Garrett Swetlikoff, ND
The medical treatment of mental health has often been considered less glamorous than the treatment of physical conditions. In fact, it has been said that psychiatrists aren't 'real doctors'#157; like cardiologists and neurosurgeons.
The medical treatment of mental health has often been considered less glamorous than the treatment of physical conditions. In fact, it has been said that psychiatrists aren't "real doctors" like cardiologists and neurosurgeons.
Yet antidepressants, tranquilizers, sedatives, and antipsychotic drugs are the most commonly prescribed medications in the developed world. Psychotherapy and electro-convulsive treatment are two other pillars of conventional psychiatric care.
These modalities have changed the lives of many from hopelessness and despair to hope and balance. Others have not been as fortunate and seek a different solution. One alternative is orthomolecular medicine.
The late Nobel Prize-winner Dr. Linus Pauling originated the term "orthomolecular" in 1968 to describe an approach to medicine that cures disease, especially mental disorders, using substances normally present in the body. "Ortho" means correct or normal and this method addresses illness by normalizing the balance of vitamins, minerals, amino acids, enzymes, hormones, and essential fatty acids within the body.
Orthomolecular pioneers such as Drs. Abram Hoffer, Humphry Osmond, and Carl Pfeiffer found that improper nutrition could place a person at risk, directly causing or contributing to the development of disease and psychiatric disorders. Diets high in refined, empty-calorie foods such as sugar and white flour, which are devoid of dietary fibre and essential oils, were commonly found in psychiatric patients.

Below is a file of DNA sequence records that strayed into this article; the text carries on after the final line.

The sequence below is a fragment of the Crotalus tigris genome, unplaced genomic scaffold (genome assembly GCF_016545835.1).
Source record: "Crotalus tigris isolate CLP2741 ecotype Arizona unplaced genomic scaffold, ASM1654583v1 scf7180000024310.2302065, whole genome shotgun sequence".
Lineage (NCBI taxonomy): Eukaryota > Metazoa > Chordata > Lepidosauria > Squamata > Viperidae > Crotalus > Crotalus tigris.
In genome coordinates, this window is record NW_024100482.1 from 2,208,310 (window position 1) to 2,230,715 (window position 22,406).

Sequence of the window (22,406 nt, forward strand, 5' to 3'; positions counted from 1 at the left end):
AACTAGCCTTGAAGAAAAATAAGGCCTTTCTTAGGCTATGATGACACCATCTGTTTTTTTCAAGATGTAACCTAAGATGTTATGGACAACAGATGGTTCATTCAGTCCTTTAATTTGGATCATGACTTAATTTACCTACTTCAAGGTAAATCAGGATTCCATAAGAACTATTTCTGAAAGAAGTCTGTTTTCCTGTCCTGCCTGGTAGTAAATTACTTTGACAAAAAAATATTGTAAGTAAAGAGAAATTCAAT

In preparation for orthomolecular therapy, physicians examine patients using psychological and biochemical tests, along with standard history taking and physical exams to evaluate hormone, nutrient, toxin, metabolic, and overall health status. Biochemical individuality is stressed and universal recommended daily allowances are considered unreliable.
Other tenets of orthomolecular medicine are that blood tests are suspect because they do not necessarily reflect tissue levels of nutrients. Allergies, environmental pollution, and food adulteration are considered inescapable facts of modern life. Drugs may be used, but only for specific indications and always with respect to the potential dangers and adverse effects they may have.
Some examples of conditions that may be treated with orthomolecular psychiatry include schizophrenia, depression and anxiety, addictions, and learning and behavioural problems.
Although no single recipe suits every patient, most will be prescribed a whole food, fresh, variable, non-toxic, and indigenous diet. Foods that elicit negative reactions will be eliminated. High doses of vitamins and minerals will often be used. Amino acids play important roles as some are precursors to the brain neurotransmitters serotonin, dopamine, and norepinephrine. Essential fatty acids are used to support brain development and to balance inflammatory reactions. Toxic metal contamination may require chelation therapies.
Orthomolecular medicine has been embraced and used by most modern holistic disciplines in some shape or form. When applied correctly, this method of therapy has much to offer patients who have not responded to straight pharmaceutical programs.